They don’t digest blood very well producing 8-10 droplets of protein rich faeces after each meal, which rapidly dry to become what we know as Flea Dirt. The flea dirt is virtually undigested blood and makes the ideal food for larvae in the environment.
Within a day of jumping onto an animal, fleas will mate and within 2 days will produce eggs. Female fleas produce a peak of 50 eggs per day within a week and produce on average 2000 eggs in their lifetime. Adult fleas can survive for up to 120 days but many fleas are removed by the animal grooming itself. In ideal conditions 10 fleas can become 1/4 million in one month if left untreated. Yikes – it’s easy to see how a population can grow into a real problem very quickly!
Once they have fed, adult fleas are dependent on a continuous supply of blood for survival. If they drop off their host they can only live for 3-5 days.
Fleas don’t often jump around from host to host, so if your pet has new fleas they most likely picked them up from somewhere else in the environment.
When fleas lay eggs they are moist but rapidly dry and become very hard to kill. They tend to be laid when the host is resting and passively fall off the host when the host gets up, or if an animal shakes itself. In this way your pet can act like a salt-shaker, dropping flea eggs on to the floor around them.
Eggs fall in areas where animals rest and other areas where animals perform repeated vigorous movement, such as doorways where animals jump up and down waiting to be let out or in. Flea eggs are deposited along with flea dirt, which forms the basis of the diet of larvae. The eggs hatch within 1–10 days. Like all the life cycle stages they prefer warm not hot conditions with high humidity. Low humidity dries out eggs and they fail to hatch. Eggs that drop in the middle of a concrete path in a dry spell are unlikely to survive while eggs that fall in an animal’s favourite resting spot under a bush are protected from the extremes. Flea eggs land wherever they have been dropped and can’t move themselves, so you can physically remove up to 90% by vacuuming areas thoroughly.
The next life cycle stage is the flea larvae… which can wiggle up to 50cm on their own… so are harder to vacuum up. Most larvae emerge/hatch within 2-6 days and immediately start to consume flea dirt. Larvae don’t like light, so crawl into cracks and crevices between floorboards, into the carpet fibres, or under leaves and debris in the garden. Like many stages of the life cycle the flea larvae are prone to desiccation (drying) and excessive heat. When disturbed, flea larvae wrap around objects holding onto their positions. A good example of this can be seen when they curl around carpet fibres to hold on to them. Even fastidious vacuuming only removes around 15-27% of larvae.
The flea life cycle then enters its most difficult to counteract phase – Larvae spin a tough cocoon around themselves, protected from environmental conditions – (similar to a butterfly developing by metamorphosis in a chrysalis…just not as pretty!) In this cocoon, pupae develop into fully formed pre-emergent adults that sit in waiting and hatch out in response to stimuli such as body warmth or pressure, carbon dioxide in exhaled air and vibration of a potential host passing… they can basically detect when a new host is in the area and emerge in time to jump onto them to start the life cycle all over again. As said before, they are pretty clever! The cocoon silk is sticky so surrounding debris attaches, which camouflages and helps protect this stage from insecticides and climate extremes. Also as cocoons are formed in hard to reach positions, like deep in the leaf litter or carpet, there is little that can be done to kill the flea at this stage of their life cycle.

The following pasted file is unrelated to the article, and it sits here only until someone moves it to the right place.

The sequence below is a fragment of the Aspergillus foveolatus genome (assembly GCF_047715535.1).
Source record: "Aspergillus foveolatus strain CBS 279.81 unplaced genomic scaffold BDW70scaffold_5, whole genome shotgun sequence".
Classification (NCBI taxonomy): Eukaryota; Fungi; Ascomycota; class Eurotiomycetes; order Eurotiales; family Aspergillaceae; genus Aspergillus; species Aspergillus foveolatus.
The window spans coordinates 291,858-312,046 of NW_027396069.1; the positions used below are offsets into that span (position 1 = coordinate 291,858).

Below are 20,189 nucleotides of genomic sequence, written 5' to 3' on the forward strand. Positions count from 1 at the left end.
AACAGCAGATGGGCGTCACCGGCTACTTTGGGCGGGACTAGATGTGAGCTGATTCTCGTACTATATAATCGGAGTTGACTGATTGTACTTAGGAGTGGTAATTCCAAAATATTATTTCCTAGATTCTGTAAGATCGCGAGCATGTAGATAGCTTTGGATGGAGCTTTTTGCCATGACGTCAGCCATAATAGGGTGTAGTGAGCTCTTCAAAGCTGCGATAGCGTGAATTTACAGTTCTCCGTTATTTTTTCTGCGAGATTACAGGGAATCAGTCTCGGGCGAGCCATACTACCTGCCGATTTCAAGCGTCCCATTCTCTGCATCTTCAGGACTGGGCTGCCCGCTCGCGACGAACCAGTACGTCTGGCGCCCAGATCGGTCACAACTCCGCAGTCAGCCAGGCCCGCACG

Even flea sprays, foggers and bombs are unable to penetrate carpet fibers deep enough to kill all these developing adults.
The pupae develop into pre-emergent adults within 5 days under ideal conditions (warm and humid) and can last up to 140 days. It takes really low temperatures such as 3°C for 10 days or -1°C for 5 days to kill development at the pre-adult stage, and that’s why fleas can survive winters in New Zealand.
Have you been unlucky enough to experience a “flea plague” when returning from holidays? This happens because while you were away, the entire off-host life cycle stages have developed into pupae. Whilst the house was empty there was no stimulus for the pupae to hatch, nothing happened. When you return, lots of hungry pre-emergent fleas hatch at the same time as they sense the presence of new hosts… and the carpet can seem alive with jumping fleas! The emergence of new adult fleas from their cocoons explains why some people keep seeing fleas on their pets for many weeks after commencing the use of flea control. This may occur for up to 6 months but usually peaks in the first month.
You are now a mini flea expert! You understand flea biology now so should be able to tackle them head-on! Read our Tips for fighting fleas on your pet and in their environment.